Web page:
Developing managers

The ultimate guide to developing managers

Posted in Manager Development, Overview

Most mental health organizations offer limited training for developing managers. Furthermore, when we compare job descriptions from one organization to the next, we see a wide variety of tasks, as if no two situations are alike. So how do we develop our managers and help them grow into this job?

1. Developing managerial leadership

Most managers are natural leaders, though sometimes the relentless spotlight is exhausting. Therefore, we discuss the role, the mandatory adjustments, and the emotional toll of leading. 

2. Developing people and process skills

One of my favorite quotes about managing people is this: 

“Most people are deeply—and rightly—resistant to being managed. In fact, the real insight about managing people is that, ultimately, you don’t. The best performers are people who know enough and care enough to manage themselves. . . . Management [has the] responsibility to provide a context of values within which individuals can manage themselves and . . . take responsibility for their own performance.”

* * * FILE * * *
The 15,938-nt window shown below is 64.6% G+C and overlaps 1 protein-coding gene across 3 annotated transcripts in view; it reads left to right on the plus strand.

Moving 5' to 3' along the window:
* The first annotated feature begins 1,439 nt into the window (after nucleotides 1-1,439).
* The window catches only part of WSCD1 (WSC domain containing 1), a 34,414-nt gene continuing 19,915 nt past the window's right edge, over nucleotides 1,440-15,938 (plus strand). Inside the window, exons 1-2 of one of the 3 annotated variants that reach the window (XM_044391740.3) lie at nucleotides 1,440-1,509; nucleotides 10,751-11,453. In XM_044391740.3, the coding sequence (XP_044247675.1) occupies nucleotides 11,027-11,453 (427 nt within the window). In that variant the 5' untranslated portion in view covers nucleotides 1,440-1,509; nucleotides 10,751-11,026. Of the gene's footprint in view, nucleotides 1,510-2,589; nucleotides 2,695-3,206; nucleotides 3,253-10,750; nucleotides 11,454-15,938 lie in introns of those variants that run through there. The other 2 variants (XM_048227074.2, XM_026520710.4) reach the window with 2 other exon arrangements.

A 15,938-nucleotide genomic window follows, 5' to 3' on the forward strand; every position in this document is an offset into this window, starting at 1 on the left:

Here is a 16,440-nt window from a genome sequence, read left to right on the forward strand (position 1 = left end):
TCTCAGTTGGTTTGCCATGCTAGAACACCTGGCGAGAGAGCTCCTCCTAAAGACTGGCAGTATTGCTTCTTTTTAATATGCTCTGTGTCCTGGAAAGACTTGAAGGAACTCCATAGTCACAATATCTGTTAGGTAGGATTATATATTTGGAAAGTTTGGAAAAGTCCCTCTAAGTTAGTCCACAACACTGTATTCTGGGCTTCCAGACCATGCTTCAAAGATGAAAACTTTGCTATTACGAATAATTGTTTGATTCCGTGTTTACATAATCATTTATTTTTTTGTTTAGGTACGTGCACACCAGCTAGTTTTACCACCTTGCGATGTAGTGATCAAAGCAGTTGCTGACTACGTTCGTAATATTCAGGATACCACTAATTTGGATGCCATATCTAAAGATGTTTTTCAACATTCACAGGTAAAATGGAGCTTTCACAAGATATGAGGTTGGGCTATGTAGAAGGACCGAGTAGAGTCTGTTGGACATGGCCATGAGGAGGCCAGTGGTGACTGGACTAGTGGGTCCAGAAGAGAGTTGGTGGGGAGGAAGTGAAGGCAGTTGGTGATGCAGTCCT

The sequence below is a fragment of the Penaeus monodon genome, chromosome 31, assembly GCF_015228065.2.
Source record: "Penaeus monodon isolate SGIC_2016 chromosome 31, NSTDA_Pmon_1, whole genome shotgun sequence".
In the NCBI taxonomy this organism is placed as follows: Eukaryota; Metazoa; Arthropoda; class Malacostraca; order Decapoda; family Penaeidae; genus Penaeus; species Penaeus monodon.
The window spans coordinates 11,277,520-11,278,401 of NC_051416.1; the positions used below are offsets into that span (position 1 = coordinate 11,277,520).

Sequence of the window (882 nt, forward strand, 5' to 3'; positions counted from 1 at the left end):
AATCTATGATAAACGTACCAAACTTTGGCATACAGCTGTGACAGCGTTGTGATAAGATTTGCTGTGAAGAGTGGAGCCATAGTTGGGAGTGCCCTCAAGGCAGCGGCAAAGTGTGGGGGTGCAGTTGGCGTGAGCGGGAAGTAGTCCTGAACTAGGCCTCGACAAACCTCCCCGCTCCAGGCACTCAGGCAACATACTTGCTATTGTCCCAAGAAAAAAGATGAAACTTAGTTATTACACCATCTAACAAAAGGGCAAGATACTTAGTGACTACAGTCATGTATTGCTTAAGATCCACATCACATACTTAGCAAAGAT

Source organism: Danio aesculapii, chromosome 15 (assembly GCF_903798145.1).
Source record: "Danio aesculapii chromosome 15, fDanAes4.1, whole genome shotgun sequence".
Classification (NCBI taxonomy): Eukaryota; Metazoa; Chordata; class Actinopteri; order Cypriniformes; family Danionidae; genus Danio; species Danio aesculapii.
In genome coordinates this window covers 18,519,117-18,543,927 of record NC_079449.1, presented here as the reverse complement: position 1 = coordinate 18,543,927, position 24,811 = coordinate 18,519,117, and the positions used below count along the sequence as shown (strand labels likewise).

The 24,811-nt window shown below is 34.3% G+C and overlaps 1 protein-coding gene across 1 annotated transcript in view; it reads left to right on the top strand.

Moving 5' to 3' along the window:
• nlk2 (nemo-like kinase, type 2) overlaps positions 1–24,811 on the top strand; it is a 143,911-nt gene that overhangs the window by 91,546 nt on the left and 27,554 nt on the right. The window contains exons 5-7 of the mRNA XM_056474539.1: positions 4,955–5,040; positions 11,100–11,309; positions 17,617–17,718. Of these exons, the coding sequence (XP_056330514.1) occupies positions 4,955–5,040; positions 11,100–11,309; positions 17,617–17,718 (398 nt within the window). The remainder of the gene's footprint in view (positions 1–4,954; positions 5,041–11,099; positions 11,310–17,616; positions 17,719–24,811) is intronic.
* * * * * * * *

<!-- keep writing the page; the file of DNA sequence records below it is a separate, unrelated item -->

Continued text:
Joan Magretta with Nan Stone. (2002; Reissued edition 2012). What Management Is: How it works and why it’s everyone’s business. New York: Free Press. pg 195.

Here we give you a crash course on developing managers for mental health practices.

3. Developing good managerial habits

Additionally, we look at some of the skills and habits that developing managers need to find managerial success.

4. Growing through employee issues

Furthermore, every developing manager finds that personnel issues are the most challenging part of the job. Here we look work at developing helpful ways for handling difficult employees and the emotions we find problematic.

5. How to overcoming hardships

As the years go on, all practice managers run into challenges and setbacks, and we need a process to work them through and come out on the other side. 

Here are several articles about a wide variety of setbacks that plague many owners and managers:

6. Redefining our roles

The one constant is change. Developing managers means helping them adjust to the ever-changing business environment, and old methods must evolve to accommodate new demands. 

The ultimate guide to manager development

In conclusion, we are reminded that no other dimension of practice development is more critical than developing managers within an organization. And it can be one of the more satisfying aspects of growth, the opportunity to walk together as the managers all learn together. 

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